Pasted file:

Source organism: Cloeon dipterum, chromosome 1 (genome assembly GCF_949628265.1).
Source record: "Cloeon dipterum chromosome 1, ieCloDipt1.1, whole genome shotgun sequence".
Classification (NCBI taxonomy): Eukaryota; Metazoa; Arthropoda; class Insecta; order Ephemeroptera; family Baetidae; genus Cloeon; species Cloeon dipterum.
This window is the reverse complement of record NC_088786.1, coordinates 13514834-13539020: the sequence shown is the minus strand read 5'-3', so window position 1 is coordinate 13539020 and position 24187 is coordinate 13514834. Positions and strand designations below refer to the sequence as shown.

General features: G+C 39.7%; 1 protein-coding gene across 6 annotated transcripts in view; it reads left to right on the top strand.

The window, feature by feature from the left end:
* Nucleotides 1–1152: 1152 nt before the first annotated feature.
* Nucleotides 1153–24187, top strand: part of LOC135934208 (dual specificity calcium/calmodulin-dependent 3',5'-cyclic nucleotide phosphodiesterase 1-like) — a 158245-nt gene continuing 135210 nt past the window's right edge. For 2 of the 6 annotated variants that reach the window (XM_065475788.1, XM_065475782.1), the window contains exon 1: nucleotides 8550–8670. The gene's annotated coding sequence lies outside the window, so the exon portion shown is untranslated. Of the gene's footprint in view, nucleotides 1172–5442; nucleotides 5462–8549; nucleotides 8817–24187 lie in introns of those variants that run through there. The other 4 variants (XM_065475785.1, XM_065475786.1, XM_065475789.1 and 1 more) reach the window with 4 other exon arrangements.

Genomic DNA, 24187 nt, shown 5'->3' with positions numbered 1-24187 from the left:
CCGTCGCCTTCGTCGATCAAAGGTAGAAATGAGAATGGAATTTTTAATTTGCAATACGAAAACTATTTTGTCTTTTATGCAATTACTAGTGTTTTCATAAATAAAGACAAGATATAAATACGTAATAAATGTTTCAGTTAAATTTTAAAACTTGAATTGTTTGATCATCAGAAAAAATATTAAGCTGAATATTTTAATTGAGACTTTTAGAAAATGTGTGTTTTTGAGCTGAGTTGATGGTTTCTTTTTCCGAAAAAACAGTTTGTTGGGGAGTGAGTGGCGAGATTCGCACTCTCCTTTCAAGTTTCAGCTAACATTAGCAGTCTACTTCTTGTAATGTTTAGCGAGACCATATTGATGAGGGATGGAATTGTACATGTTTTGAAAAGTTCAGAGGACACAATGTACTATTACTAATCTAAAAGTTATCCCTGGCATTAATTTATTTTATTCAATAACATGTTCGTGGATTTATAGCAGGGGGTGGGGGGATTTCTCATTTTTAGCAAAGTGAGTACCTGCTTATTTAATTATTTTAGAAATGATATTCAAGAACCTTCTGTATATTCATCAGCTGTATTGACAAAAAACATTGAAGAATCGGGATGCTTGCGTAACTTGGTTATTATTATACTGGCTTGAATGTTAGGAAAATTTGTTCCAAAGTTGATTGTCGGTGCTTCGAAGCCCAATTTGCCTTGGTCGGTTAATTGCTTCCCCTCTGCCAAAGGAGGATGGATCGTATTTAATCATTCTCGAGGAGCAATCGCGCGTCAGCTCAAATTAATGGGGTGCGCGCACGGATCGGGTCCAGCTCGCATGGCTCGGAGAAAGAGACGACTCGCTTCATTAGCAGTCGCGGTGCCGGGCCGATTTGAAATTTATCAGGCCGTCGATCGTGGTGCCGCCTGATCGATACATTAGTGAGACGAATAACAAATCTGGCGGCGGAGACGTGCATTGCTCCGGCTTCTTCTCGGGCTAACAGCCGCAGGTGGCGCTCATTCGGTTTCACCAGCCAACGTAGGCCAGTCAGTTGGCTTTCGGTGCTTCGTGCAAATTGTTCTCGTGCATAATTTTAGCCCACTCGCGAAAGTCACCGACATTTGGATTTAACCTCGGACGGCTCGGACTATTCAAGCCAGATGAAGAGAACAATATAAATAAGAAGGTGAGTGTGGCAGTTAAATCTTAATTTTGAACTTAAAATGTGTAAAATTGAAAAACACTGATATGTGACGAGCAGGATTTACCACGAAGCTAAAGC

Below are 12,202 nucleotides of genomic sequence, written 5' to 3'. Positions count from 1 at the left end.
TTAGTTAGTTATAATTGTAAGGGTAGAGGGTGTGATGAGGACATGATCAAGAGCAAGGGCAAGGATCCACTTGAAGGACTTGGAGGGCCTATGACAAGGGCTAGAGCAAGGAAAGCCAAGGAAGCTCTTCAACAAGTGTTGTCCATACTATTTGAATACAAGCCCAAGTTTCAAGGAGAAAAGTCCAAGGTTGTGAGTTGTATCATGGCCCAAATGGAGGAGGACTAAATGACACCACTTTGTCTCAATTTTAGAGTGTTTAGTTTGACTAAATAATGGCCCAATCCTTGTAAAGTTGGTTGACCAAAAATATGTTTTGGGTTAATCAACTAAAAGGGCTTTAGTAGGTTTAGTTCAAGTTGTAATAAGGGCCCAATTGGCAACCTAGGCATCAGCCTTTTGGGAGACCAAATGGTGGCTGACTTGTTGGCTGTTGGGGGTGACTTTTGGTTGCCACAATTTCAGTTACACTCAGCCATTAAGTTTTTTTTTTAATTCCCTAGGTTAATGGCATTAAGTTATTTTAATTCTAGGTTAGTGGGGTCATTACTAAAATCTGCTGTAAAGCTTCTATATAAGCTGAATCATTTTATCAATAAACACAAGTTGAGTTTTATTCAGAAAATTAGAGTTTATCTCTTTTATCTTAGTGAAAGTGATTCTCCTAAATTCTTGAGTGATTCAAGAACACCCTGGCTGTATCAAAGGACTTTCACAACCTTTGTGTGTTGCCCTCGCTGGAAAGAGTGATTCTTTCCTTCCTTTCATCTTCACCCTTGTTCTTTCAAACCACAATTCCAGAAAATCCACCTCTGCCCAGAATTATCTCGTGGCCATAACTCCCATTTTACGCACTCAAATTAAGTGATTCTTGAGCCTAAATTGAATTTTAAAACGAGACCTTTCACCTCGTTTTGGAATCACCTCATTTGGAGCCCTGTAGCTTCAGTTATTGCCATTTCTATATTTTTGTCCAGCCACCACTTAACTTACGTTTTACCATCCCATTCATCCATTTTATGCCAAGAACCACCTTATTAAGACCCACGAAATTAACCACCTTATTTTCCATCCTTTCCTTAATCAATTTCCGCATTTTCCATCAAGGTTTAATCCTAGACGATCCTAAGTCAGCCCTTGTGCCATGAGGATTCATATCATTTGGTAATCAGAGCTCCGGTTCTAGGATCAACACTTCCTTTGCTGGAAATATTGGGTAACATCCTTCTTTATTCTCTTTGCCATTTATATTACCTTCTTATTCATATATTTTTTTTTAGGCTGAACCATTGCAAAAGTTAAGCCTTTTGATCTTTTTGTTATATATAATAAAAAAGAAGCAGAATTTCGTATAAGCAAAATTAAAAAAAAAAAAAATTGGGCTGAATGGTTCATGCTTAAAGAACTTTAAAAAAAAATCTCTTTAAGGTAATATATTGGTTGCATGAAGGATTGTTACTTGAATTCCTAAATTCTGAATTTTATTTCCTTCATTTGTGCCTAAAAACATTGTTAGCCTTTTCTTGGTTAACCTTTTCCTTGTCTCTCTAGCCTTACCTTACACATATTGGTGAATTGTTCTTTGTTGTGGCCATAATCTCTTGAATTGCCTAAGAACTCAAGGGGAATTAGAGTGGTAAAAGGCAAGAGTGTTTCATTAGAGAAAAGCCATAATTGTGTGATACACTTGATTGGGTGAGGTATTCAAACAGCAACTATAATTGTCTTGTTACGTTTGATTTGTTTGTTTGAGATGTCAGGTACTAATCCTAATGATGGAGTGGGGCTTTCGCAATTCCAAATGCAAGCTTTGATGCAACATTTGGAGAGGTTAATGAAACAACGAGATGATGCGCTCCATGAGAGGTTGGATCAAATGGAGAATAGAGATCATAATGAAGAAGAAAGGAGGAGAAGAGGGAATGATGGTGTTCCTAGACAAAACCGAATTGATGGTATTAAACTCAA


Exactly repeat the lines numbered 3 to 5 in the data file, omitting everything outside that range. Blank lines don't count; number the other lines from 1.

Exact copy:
Classification (NCBI taxonomy): Eukaryota; Metazoa; Arthropoda; class Insecta; order Ephemeroptera; family Baetidae; genus Cloeon; species Cloeon dipterum.
This window is the reverse complement of record NC_088786.1, coordinates 13514834-13539020: the sequence shown is the minus strand read 5'-3', so window position 1 is coordinate 13539020 and position 24187 is coordinate 13514834. Positions and strand designations below refer to the sequence as shown.

General features: G+C 39.7%; 1 protein-coding gene across 6 annotated transcripts in view; it reads left to right on the top strand.